Sir Deja Doog: Yes, when you talk about this mountain of death, love, and madness you are talking about me. I am the music. I am the mountain. It's fine to think of me as a mine that you want to dig, but I'd rather you think of me as the wine for which you thirst. Remember the first time you drank wine? Wasn't it thrilling? Did you come back for another glass? Did you turn all your friends on to the buzz? Wasn't it a gas? Keep coming back. I am death, love, madness, and I pour of myself, I drink of myself ceaselessly and forever.

 

Doog: From the first track, which pairs James Chance with a Buddy Holly's Crickets gone berserk vibe to the closing track, which begins with a naked Chet Bakeresque croon moving into territory explored in the solo work of Mark Hollis while employing techniques of avant-garde composer Alvin Lucier, the underlying influences of Sir Deja Doog's Love Coffin are diverse and complex.

 

Some tracks wear their influences on their sleeve, such as the title track of the album which is clearly a demented Roy Orbison saying, "Pretty woman, I want to kill you." Forever We Shine might as well be the ghost of Lee Hazlewood promising eternal life to anyone who sleeps with him. What keeps it all together is that these songs are deliberately stylized to sound a certain way and to transmit a certain vibe.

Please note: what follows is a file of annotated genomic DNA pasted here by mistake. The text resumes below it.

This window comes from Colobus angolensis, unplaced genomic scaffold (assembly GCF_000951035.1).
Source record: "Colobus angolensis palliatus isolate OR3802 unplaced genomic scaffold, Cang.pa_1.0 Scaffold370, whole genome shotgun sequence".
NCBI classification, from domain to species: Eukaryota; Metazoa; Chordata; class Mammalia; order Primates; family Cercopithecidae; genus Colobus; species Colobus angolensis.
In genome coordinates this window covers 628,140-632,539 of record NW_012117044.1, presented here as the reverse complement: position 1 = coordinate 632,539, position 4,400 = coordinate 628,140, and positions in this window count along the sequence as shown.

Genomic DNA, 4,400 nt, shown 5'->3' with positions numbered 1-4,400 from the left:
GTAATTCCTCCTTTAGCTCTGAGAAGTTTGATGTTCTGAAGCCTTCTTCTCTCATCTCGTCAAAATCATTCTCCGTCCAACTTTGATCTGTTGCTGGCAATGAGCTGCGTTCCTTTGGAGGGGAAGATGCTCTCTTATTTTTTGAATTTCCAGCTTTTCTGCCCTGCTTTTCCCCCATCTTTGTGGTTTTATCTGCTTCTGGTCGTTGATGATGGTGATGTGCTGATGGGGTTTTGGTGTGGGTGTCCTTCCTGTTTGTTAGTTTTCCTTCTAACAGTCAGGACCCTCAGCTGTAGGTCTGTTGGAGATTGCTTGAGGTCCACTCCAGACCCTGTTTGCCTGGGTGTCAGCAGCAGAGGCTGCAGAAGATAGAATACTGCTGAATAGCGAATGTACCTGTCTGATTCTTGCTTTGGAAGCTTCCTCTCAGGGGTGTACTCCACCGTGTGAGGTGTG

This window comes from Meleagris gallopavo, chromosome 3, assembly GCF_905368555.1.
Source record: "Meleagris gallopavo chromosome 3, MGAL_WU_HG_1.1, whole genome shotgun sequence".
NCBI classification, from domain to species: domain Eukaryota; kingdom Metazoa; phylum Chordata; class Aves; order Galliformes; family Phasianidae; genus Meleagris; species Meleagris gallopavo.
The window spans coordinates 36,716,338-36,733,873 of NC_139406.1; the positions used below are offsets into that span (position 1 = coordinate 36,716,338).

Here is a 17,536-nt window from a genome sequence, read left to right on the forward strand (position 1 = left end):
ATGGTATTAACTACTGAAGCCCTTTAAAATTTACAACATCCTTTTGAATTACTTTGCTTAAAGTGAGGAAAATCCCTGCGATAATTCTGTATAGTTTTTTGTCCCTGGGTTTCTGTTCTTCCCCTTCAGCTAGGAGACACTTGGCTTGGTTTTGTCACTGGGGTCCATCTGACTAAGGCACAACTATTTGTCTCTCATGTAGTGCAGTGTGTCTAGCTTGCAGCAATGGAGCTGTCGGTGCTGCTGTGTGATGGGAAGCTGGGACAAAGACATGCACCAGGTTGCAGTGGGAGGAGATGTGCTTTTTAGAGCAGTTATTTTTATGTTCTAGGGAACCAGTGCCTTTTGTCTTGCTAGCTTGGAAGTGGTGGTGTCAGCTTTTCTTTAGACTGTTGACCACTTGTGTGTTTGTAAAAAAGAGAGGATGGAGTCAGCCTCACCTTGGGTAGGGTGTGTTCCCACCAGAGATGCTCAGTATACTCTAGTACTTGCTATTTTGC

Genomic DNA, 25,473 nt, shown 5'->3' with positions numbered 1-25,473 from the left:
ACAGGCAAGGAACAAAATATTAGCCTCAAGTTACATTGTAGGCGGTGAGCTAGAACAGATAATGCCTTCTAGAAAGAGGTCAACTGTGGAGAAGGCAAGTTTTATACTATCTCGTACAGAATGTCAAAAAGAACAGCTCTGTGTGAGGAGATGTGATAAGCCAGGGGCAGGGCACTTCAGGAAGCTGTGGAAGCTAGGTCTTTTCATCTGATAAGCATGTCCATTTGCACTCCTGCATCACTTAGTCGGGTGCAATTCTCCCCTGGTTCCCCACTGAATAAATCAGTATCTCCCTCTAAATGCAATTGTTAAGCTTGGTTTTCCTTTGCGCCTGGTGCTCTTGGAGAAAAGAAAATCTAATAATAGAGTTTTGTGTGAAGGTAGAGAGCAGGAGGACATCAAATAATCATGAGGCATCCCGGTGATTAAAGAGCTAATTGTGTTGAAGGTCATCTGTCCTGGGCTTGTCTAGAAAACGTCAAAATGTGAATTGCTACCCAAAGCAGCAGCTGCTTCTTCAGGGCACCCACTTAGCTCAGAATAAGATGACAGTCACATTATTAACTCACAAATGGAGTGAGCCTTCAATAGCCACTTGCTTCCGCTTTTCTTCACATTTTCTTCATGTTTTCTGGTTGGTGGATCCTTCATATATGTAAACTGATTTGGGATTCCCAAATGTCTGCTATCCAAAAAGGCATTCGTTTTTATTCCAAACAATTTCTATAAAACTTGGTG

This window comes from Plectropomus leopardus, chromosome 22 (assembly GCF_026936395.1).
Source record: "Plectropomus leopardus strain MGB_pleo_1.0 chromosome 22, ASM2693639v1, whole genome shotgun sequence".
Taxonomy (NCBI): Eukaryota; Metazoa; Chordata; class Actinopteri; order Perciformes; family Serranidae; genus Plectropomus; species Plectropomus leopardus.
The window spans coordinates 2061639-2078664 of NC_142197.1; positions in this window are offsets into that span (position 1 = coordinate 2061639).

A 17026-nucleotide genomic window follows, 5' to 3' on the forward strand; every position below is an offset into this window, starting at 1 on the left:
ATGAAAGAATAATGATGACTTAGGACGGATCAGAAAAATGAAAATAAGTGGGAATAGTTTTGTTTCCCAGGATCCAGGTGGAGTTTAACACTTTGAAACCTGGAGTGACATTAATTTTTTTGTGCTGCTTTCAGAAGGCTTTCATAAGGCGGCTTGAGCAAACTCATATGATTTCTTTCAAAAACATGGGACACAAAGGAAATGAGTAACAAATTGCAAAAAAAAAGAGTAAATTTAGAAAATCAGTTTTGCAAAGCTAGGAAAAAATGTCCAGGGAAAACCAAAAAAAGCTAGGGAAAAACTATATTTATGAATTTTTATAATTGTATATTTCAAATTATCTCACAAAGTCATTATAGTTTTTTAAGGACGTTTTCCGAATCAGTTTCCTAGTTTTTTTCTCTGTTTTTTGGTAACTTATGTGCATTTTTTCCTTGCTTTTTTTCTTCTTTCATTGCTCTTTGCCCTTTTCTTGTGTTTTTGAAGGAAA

While the vibe is distinctly Love Coffin I can say that it was channeled through Eric after a lonely winter of wine, weed, and obsessively listening to Lux and Ivy's favorites, a compilation curated by Lux and Ivy of The Cramps. Download the first eleven albums here:http://blog.wfmu.org/freeform/2009/02/lux-and-ivys-favorites-mp3s.html.

 

Eric: I am satisfied with this album, but if I survive this year it will not be the last. I've already written a follow up Monster Rock EP, a thirty song album of direct lo-fi pop songs, and an EP taking a hard turn in the direction of Tim Buckley's Starsailor. I intend to have all of this released by the time I set sail working in a cover band on a cruise ship next summer. After that I'm going to settle into the Caribbean for a while to finish a series of the freakiest sea shanties ever written

 

Napier: You are staring into an unknown future. Aren't you on the verge of freaking out?

Eric: Well, yeah, sometimes. My situation is pretty bleak. I'm homeless, hungry, I can't work because I have frequent seizures, and I'm about to undergo a very serious surgery followed by radiation therapy. Still, like most mortals I'm so immersed in the struggle for survival that I don't think much about the future. My hope is that I've refined my will and vision enough to collapse the quantum wave at the right moment to swing this whole situation in a direction that is favorable to me.


Sir Deja Doog's Love Coffin will be leashed this fall on Marching Sunn Records.

You can Stream the album on Bandcamp in the meantime.

You  can also help Doog with his recovery at foodthedoog@yahoo.com